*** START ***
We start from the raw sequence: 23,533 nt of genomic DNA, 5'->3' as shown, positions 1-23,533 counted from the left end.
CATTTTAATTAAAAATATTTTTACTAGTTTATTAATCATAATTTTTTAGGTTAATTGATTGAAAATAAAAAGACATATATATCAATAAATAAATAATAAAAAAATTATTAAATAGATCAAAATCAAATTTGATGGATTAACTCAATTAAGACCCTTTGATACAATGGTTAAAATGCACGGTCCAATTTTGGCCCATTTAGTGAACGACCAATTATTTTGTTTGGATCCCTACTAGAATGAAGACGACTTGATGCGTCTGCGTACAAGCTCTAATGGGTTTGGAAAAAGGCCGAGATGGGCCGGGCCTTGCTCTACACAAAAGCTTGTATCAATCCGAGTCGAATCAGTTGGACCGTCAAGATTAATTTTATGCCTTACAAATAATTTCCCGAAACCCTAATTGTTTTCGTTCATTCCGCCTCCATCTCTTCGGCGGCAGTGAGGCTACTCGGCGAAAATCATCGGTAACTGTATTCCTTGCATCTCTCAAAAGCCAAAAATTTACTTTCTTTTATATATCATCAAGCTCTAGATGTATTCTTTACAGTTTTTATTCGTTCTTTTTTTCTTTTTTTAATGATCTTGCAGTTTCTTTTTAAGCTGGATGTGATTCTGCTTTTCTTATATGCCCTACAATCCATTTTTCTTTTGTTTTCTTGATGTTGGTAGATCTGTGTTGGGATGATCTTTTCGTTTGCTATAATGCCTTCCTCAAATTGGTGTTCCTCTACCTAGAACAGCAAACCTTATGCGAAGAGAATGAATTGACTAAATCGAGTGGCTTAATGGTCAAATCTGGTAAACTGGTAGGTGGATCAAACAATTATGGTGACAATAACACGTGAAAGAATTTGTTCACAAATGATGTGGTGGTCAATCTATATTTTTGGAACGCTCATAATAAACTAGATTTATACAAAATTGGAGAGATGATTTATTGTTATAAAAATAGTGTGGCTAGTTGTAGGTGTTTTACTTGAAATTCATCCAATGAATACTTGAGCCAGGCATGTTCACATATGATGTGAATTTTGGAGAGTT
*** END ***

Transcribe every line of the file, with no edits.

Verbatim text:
We start from the raw sequence: 23,533 nt of genomic DNA, 5'->3' as shown, positions 1-23,533 counted from the left end.
CATTTTAATTAAAAATATTTTTACTAGTTTATTAATCATAATTTTTTAGGTTAATTGATTGAAAATAAAAAGACATATATATCAATAAATAAATAATAAAAAAATTATTAAATAGATCAAAATCAAATTTGATGGATTAACTCAATTAAGACCCTTTGATACAATGGTTAAAATGCACGGTCCAATTTTGGCCCATTTAGTGAACGACCAATTATTTTGTTTGGATCCCTACTAGAATGAAGACGACTTGATGCGTCTGCGTACAAGCTCTAATGGGTTTGGAAAAAGGCCGAGATGGGCCGGGCCTTGCTCTACACAAAAGCTTGTATCAATCCGAGTCGAATCAGTTGGACCGTCAAGATTAATTTTATGCCTTACAAATAATTTCCCGAAACCCTAATTGTTTTCGTTCATTCCGCCTCCATCTCTTCGGCGGCAGTGAGGCTACTCGGCGAAAATCATCGGTAACTGTATTCCTTGCATCTCTCAAAAGCCAAAAATTTACTTTCTTTTATATATCATCAAGCTCTAGATGTATTCTTTACAGTTTTTATTCGTTCTTTTTTTCTTTTTTTAATGATCTTGCAGTTTCTTTTTAAGCTGGATGTGATTCTGCTTTTCTTATATGCCCTACAATCCATTTTTCTTTTGTTTTCTTGATGTTGGTAGATCTGTGTTGGGATGATCTTTTCGTTTGCTATAATGCCTTCCTCAAATTGGTGTTCCTCTACCTAGAACAGCAAACCTTATGCGAAGAGAATGAATTGACTAAATCGAGTGGCTTAATGGTCAAATCTGGTAAACTGGTAGGTGGATCAAACAATTATGGTGACAATAACACGTGAAAGAATTTGTTCACAAATGATGTGGTGGTCAATCTATATTTTTGGAACGCTCATAATAAACTAGATTTATACAAAATTGGAGAGATGATTTATTGTTATAAAAATAGTGTGGCTAGTTGTAGGTGTTTTACTTGAAATTCATCCAATGAATACTTGAGCCAGGCATGTTCACATATGATGTGAATTTTGGAGAGTT